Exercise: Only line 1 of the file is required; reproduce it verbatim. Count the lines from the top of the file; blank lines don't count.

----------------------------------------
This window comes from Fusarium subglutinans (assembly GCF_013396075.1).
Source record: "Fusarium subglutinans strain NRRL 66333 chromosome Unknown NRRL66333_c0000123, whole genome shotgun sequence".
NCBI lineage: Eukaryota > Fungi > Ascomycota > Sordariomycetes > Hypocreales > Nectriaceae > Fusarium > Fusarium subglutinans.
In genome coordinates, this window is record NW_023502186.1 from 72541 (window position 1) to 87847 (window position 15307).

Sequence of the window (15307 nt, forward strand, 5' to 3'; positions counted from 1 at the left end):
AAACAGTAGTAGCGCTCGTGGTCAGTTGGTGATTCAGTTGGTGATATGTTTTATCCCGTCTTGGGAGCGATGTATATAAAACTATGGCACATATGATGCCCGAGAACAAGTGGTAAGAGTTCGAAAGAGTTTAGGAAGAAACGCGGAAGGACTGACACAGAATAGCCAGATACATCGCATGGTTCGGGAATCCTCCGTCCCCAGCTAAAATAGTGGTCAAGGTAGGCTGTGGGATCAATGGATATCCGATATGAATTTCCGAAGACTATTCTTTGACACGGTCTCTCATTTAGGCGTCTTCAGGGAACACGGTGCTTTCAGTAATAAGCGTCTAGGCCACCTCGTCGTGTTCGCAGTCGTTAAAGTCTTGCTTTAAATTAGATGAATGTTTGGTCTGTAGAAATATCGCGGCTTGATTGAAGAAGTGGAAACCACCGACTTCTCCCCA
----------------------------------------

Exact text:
This window comes from Fusarium subglutinans (assembly GCF_013396075.1).